In the instant case, there are two actions of the court at issue: its refusal to allow Sanchez to withdraw and its refusal to appoint substitute counsel. Were the only issue that of the appropriateness of the court's refusal to permit withdrawal, Sanchez having been retained privately, there might be some question. As we said in United States v. Woodard, 291 F.3d 95, 107 (1st Cir.2002), a defendant is not ordinarily dependent on the court's permission to replace retained counsel. But here the two actions merge, since defendant and his family ran out of funds to retain other private counsel and defendant sought court appointed counsel.
In assessing the adequacy of the district court's inquiry under these circumstances, we acknowledge that “The extent and nature of the inquiry may vary in each case; it need not amount to a formal hearing.” Id. at 108. The objectives of the inquiry are those set forth in United States v. Allen, 789 F.2d 90, 92 (1st Cir.1986), applicable to denials of motions to substitute counsel:
[T]he appellate court should consider several factors, including the timeliness of the motion, the adequacy of the court's inquiry into the defendant's complaint, and whether the conflict between the defendant and his counsel was so great that it resulted in a total lack of communication preventing an adequate defense.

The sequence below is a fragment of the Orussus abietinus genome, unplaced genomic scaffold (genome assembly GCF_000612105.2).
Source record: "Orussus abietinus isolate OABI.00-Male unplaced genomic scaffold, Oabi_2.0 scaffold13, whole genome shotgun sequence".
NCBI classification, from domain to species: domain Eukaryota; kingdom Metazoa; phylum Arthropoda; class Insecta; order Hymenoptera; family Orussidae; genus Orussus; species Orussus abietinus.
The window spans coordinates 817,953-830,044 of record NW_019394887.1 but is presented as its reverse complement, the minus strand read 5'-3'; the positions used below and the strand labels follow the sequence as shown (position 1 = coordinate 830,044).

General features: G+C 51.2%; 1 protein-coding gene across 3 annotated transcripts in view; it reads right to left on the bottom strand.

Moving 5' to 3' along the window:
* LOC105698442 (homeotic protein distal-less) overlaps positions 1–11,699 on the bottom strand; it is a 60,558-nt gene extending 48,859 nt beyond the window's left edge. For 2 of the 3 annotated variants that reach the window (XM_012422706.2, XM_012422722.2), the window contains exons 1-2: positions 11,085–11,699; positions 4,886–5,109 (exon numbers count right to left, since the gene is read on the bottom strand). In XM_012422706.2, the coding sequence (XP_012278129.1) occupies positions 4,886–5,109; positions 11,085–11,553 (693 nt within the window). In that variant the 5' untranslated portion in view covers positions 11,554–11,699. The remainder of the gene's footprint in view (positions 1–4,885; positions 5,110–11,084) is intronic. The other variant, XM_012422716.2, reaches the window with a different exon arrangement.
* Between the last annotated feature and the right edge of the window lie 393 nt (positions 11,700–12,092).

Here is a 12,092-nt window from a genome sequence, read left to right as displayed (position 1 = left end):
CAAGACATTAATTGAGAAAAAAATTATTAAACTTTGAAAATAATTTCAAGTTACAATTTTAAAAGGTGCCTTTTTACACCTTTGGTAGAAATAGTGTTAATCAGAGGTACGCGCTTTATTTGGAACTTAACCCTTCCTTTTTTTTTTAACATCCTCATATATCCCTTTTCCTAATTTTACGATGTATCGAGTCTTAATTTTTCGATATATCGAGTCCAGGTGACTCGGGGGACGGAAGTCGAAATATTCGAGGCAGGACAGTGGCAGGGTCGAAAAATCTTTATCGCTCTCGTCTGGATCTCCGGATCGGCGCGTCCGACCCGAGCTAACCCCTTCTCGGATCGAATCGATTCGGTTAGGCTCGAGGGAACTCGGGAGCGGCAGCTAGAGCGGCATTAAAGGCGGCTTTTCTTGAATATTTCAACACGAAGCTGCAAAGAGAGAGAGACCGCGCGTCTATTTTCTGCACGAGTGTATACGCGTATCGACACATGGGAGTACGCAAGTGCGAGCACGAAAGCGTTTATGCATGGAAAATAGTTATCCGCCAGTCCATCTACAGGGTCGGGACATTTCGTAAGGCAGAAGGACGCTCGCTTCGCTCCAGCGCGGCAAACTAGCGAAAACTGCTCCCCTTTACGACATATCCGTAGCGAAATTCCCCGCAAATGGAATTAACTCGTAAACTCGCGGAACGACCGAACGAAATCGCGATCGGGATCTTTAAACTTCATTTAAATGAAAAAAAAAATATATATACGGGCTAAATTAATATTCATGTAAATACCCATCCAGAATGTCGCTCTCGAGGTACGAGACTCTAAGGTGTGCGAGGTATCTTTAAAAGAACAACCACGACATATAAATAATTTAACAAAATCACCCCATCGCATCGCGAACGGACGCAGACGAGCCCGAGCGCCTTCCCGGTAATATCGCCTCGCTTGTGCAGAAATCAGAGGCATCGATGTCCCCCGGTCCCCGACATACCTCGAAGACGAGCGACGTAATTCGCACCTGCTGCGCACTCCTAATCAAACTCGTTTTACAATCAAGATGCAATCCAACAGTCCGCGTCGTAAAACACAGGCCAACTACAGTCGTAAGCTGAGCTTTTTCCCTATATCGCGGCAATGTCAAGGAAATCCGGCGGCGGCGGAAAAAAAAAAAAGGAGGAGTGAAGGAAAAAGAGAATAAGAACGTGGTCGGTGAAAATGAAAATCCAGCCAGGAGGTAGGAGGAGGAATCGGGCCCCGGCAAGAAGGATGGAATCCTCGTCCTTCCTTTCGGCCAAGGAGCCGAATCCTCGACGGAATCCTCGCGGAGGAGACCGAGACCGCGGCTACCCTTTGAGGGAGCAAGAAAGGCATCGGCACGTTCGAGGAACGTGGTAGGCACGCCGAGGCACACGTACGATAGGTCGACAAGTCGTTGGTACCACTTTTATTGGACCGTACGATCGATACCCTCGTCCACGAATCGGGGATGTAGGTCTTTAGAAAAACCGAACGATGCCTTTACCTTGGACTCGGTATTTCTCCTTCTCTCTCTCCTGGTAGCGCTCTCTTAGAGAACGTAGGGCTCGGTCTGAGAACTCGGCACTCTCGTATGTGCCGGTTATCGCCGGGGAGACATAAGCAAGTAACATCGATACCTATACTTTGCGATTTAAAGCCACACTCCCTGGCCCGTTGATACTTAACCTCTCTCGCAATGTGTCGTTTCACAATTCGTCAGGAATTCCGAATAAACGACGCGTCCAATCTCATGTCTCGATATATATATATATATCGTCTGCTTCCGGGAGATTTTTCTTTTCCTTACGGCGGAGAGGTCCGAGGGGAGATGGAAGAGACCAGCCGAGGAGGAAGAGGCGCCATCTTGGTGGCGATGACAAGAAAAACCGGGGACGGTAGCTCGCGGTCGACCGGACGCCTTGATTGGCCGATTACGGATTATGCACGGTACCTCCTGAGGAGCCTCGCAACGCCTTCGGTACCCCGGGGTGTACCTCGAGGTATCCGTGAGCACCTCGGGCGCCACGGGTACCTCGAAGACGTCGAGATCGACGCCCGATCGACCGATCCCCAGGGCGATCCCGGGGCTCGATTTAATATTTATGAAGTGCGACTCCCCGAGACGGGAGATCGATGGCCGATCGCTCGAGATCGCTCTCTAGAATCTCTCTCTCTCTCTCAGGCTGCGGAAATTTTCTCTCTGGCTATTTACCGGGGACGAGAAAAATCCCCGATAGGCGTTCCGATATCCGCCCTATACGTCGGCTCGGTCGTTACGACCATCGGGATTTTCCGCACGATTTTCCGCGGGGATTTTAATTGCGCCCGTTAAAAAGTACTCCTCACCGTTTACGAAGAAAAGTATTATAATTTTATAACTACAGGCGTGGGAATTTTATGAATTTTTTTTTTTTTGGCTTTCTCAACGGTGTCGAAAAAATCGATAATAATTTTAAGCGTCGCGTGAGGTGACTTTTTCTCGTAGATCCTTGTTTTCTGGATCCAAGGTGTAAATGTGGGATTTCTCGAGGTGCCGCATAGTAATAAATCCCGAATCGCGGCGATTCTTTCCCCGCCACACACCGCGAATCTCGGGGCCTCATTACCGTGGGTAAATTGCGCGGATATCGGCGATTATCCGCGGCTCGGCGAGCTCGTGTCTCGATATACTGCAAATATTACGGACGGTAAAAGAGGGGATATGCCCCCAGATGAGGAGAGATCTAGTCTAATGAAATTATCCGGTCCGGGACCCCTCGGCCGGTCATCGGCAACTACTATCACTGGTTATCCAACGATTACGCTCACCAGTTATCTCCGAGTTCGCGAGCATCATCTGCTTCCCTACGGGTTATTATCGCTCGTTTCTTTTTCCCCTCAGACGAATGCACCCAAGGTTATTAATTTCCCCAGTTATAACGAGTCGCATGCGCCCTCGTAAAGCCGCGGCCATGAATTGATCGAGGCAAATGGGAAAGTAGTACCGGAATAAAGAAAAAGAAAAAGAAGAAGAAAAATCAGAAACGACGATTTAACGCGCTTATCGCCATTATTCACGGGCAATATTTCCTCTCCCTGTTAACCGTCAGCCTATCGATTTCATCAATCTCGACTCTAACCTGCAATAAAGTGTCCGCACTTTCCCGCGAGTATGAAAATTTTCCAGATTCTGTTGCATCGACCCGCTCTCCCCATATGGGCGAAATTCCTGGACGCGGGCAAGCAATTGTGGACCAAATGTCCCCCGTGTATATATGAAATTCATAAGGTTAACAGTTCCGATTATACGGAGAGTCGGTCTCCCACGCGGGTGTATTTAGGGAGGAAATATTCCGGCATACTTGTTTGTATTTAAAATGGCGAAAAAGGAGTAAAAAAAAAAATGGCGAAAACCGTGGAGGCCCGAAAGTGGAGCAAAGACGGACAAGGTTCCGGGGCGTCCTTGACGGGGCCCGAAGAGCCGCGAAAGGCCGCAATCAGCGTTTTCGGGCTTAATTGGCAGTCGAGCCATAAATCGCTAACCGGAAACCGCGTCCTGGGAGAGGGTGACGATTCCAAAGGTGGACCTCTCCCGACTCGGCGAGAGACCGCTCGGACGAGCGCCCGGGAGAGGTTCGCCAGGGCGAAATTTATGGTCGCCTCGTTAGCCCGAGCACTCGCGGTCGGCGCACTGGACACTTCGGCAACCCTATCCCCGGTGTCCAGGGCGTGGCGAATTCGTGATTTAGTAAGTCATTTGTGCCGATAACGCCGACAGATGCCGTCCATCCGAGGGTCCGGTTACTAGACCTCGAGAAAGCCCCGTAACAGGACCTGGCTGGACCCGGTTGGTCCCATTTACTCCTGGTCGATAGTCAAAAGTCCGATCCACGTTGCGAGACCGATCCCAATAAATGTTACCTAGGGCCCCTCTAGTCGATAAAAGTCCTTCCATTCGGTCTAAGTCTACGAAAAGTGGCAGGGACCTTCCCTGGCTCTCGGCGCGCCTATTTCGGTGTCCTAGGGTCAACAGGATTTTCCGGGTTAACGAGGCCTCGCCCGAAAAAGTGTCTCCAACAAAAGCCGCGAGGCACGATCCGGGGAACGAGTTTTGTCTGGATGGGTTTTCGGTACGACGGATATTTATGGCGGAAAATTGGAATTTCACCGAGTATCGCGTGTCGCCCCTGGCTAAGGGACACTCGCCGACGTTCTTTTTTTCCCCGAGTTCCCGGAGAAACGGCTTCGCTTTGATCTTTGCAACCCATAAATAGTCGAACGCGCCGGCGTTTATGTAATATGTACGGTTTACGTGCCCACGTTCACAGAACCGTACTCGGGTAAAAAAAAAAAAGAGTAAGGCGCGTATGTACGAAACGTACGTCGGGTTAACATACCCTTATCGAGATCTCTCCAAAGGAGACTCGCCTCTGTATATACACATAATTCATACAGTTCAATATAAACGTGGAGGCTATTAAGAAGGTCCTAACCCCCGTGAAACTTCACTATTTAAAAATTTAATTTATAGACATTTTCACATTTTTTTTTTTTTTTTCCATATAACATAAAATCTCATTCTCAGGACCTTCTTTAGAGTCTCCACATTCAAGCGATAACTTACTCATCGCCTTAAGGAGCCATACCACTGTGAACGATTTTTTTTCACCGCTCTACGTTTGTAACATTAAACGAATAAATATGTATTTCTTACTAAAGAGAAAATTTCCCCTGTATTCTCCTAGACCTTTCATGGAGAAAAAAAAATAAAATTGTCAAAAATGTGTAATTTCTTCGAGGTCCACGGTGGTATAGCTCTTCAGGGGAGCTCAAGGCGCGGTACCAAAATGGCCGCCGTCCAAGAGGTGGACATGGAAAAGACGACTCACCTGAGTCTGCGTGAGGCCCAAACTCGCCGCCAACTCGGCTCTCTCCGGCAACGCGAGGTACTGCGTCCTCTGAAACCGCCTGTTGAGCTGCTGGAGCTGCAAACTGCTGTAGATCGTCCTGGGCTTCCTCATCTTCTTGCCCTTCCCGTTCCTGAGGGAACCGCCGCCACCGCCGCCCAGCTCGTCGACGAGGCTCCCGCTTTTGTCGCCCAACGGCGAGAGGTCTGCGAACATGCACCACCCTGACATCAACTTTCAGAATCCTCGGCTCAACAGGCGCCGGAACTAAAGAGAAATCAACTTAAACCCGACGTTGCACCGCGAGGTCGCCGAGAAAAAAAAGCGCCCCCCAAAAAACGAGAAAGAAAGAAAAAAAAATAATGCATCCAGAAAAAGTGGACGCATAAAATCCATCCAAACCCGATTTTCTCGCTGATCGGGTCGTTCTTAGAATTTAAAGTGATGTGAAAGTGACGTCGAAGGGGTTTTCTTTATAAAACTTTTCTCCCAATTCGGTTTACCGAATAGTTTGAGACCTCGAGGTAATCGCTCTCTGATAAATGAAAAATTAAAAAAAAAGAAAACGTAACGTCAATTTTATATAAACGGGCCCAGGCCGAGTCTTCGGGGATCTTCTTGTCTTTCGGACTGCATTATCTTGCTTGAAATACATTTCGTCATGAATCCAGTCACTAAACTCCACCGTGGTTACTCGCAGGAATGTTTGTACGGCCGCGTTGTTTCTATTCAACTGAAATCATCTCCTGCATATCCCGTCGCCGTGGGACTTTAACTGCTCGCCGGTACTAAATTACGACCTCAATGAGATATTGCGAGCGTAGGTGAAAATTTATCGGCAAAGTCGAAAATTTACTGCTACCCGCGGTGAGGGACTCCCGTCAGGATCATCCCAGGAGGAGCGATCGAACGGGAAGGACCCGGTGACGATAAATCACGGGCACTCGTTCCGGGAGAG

Cf. United States v. Reyes, 352 F.3d 511, 514 (1st Cir.2003); United States v. Genao, 281 F.3d 305, 312 (1st Cir.2002).
We set aside the timeliness issue as not having been advanced as a challenge to appellant. In reviewing the record, we see, first, the initial reason for dissatisfaction, attributed to defendant by Sanchez, and not denied-that he thought counsel should have obtained a more favorable plea agreement offer from the government. But it has not been pointed out to us why the district court was in error when it confessed that it saw no more favorable alternative that could have been offered. As we said in Genao, 281 F.3d at 313, “[T]he mere fact that a defense attorney and his client disagreed about the advisability of a plea does not justify appointing new counsel.” We cannot say that Sanchez's advice to enter into this plea bargain was “aberrational.” See Allen, 789 F.2d at 92.
We find ourselves in the same situation as that in Allen: “Good cause for substitution of counsel cannot be determined solely according to the subjective standard of what the defendant perceives.” 789 F.2d at 93 (internal quotation marks omitted); see also United States v. Beaver, 524 F.2d 963, 965 (5th Cir.1975) (finding “mere subjective lack of confidence” in defense counsel does not establish insufficiency of counsel within the meaning of Sixth Amendment).